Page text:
Cardiovascular health and the brain

Diet and exercise

Exercise, Cardiovascular Health, And Your Brain – Key Connections to Know When you think about heart health, two things often come to mind: eating a diet that’s lower in saturated fat and participating in cardiovascular exercise. If you take steps to get both of these into place, you can rest assured you should have a healthier heart and be able to ward off conditions such as heart disease and stroke.

But, one connection that far too many people often overlook that comes out as an added benefit for boosting your cardiovascular health through smart nutrition strategies and a regular exercise program is the improved brain health you’ll get as well.

One study published in the Trends in Neurosciences journal found just that. The researchers conducting the study noted that exercise targets many aspects of brain function including learning and memory, protection from neurodegeneration, and reduced feelings of depression.

They also noted that exercise reduces other additional peripheral risk factors such as diabetes, hypertension, and cardiovascular disease, which can converge to cause brain dysfunction and neurodegeneration.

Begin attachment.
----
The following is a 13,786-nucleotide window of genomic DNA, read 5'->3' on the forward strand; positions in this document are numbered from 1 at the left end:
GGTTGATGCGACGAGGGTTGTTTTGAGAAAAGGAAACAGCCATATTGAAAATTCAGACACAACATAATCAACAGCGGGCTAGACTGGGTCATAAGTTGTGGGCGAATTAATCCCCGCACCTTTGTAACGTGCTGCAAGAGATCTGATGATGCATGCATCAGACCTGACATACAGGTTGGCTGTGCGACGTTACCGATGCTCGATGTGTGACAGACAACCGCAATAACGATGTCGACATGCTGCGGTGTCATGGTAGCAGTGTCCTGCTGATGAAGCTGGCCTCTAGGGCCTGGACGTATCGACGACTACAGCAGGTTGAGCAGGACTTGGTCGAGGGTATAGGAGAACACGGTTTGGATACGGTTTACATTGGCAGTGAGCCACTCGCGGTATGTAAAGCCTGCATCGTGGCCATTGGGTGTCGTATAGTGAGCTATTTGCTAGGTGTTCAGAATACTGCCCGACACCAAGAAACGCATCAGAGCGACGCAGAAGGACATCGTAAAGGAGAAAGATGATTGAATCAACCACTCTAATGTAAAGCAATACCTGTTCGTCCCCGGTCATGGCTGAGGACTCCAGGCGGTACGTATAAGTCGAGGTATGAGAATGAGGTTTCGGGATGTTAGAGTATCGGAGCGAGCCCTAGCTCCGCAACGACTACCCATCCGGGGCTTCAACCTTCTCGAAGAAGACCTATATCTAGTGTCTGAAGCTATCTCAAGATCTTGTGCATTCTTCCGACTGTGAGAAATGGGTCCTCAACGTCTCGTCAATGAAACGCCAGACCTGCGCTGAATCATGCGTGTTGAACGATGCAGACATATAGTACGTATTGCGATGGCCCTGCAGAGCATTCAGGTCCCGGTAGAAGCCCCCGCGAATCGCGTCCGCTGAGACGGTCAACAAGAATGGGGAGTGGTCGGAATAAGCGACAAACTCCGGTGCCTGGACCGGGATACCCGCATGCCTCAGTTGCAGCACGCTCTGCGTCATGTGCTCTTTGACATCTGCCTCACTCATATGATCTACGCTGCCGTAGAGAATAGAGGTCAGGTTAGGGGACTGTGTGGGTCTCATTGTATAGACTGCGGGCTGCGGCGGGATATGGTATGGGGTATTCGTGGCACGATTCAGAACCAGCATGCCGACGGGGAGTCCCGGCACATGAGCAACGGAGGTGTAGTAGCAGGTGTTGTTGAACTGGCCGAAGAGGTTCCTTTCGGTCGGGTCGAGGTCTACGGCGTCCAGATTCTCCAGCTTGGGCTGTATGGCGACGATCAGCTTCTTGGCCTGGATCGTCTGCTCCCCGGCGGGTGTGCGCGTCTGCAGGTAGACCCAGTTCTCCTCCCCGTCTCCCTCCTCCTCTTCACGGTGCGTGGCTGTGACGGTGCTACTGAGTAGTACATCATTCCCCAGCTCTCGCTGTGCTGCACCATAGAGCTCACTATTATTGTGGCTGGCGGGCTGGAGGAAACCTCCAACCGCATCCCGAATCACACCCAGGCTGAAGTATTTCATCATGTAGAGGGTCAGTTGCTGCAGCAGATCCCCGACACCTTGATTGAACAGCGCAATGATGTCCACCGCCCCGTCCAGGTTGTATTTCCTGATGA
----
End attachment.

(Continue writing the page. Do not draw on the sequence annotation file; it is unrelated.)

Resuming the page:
Yet, many people completely overlook the brain benefits that exercise provides.

Let’s look at this connection a little further so that you can fully come to understand it.

How Exercise Helps

When it comes to the benefits of exercise, the list is almost too long to list. Most people realize the normally stated benefits of exercise – improved fat burning, enhanced muscle strength, increased bone density, and lower risk of diabetes, but they overlook some other critical benefits that deserve your attention. First, regular exercise will help to boost the synaptic plasticity of the brain by strengthening the underlying systems that support plasticity including neurogenesis, metabolism and ventricular function, as noted in the Trends in Neurosciences study.

In another study published in the Nature Reviews Neuroscience journal, researchers also studied the benefits of aerobic exercise on brain function and noted that it improved cognition along with mental performance, especially when combined with a positive mind-boosting product such as Mind Milq They concluded by saying that exercise is a lifestyle factor that might lead to increased physical and mental health throughout life. Essentially, exercise now for better brain health down the road.

By participating in a regular workout program, you will not only enhance your cardiovascular health, but also reduce the risk of mind related disorders such as dementia and other related cognitive impairments (Abreu, BC. Et al).

Regular exercise is also going to go a long way towards improving your ability to reduce stress that you experience, which then boosts brain and cardiovascular health.

Chronically high levels of stress are linked to both depression as well as poor memory, as was noted in the Trends In Neurosciences journal.